In the West, anxieties over “brainwashing” expressed themselves directly in The Manchurian Candidate (1962), and obliquely in Invasion of the Body Snatchers (1956). Even Czeslaw Milosz gets into the act: his 1953 book The Captive Mind, which was hugely influential on Western Cold War thought, borrows from Ignacy Witkiewicz’s dypstopian novel Insatiabilty in using mind control as one of its basic metaphors. By the time George Romero unearthed the zombie legend in Night of the Living Dead (1968), brainwashing had become a familiar trope of thrillers and horror, with no need of undead corpses to supply it with metaphorical power. Brainwashing was a nightmare of communist indoctrination, not (like the zombie) an allegory of the perils of capitalist consumption.
The actual mechanics of brainwashing were unimportant, and varied from narrative to narrative, much like the mechanics of time travel in the sort of low-rent science fiction that would eventually inform the brainwashing narrative. Throw in the numerous “exposés” of top secret Soviet parapsychological research (nearly always about some form of mind control), and the Soviet Union becomes ground zero for a wide variety of mind control fears.
But the brainwashing meme would follow a familiar epidemiological pattern, making a critical species jump in the 1970s. The menace would no longer be communism (foreign or domestic), but the new religious movements (NRMs) that sprang up so frequently in the wake of Sixties counterculture. Castigated as “cults” by their detractors, these movements had leaders or founders who were ascribed quasi-mystical, pseudoscientific powers. Innocent victims allegedly found themselves brainwashed, with the only hope of their rescue in the hands of a new profession: the deprogrammers.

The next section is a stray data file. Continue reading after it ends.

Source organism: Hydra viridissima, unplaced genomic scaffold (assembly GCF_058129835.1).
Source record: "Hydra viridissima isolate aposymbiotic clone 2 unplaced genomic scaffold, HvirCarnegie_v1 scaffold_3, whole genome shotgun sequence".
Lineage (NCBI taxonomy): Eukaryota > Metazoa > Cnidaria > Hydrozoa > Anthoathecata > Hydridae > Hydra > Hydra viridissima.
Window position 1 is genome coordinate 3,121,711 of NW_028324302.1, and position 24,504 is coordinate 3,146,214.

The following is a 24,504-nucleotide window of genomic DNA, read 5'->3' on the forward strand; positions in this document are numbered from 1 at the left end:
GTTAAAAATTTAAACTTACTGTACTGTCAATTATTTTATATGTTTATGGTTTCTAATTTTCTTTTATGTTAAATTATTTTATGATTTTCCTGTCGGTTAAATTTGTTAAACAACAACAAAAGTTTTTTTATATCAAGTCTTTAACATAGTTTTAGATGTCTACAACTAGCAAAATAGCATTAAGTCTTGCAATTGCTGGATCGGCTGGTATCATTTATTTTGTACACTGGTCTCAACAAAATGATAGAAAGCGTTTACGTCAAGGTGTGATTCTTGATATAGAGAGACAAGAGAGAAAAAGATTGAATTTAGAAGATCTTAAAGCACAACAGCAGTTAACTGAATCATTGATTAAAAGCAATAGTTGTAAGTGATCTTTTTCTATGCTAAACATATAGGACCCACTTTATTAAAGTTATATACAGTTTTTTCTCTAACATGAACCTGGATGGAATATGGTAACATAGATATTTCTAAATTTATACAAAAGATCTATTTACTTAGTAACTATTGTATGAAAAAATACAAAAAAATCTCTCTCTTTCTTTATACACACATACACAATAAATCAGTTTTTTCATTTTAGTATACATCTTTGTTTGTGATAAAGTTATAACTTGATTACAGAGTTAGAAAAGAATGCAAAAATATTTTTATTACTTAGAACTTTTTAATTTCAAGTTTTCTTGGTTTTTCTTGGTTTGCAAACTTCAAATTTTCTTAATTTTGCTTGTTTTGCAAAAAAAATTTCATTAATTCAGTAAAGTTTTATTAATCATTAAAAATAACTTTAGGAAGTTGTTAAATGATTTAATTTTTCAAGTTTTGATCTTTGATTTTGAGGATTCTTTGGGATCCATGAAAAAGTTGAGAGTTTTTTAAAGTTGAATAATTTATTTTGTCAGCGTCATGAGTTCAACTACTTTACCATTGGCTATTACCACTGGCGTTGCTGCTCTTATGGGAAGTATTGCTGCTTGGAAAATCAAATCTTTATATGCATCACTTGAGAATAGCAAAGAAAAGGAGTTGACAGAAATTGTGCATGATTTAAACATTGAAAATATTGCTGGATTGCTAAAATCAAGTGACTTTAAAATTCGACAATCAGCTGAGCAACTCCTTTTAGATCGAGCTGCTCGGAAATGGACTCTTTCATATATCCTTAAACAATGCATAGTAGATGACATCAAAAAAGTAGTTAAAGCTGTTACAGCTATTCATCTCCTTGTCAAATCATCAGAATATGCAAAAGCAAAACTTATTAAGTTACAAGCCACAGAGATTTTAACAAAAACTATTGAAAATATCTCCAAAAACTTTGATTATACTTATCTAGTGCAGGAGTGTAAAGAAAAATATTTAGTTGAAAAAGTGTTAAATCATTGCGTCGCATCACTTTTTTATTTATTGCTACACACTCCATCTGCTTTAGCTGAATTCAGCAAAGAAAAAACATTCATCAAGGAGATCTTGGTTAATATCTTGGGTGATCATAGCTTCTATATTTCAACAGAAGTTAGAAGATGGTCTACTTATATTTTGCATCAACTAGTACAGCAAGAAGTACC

The result is a controversy that continues to generate a great deal of literature, scholarly and otherwise. On one side is the anti-cult movement, whose faith in brainwashing is used to dismiss the faith of new religious converts, and on the other, the NRM scholarly community, whose approach to their object of study is more ethnographic and anthropological, and who have developed an alternative set of paradigms for explaining NRMs’ appeal.
In this new incarnation, brainwashing steps away from pure, unadulterated paranoia, for it has now been dragooned into the service of post-counterculture moral panic. Cold War brainwashing fears were about subversion and treason, but they were in the service of something understandable (communism and its allegorical instantiations), but the “cult” narrative uses brainwashing to explain the inexplicable: how could a seemingly ordinary person start believing in things that, from the outside, look like patent nonsense? Communist brainwashing weakened the nation from without, while cult brainwashing transformed it from within.
Next: White Zombie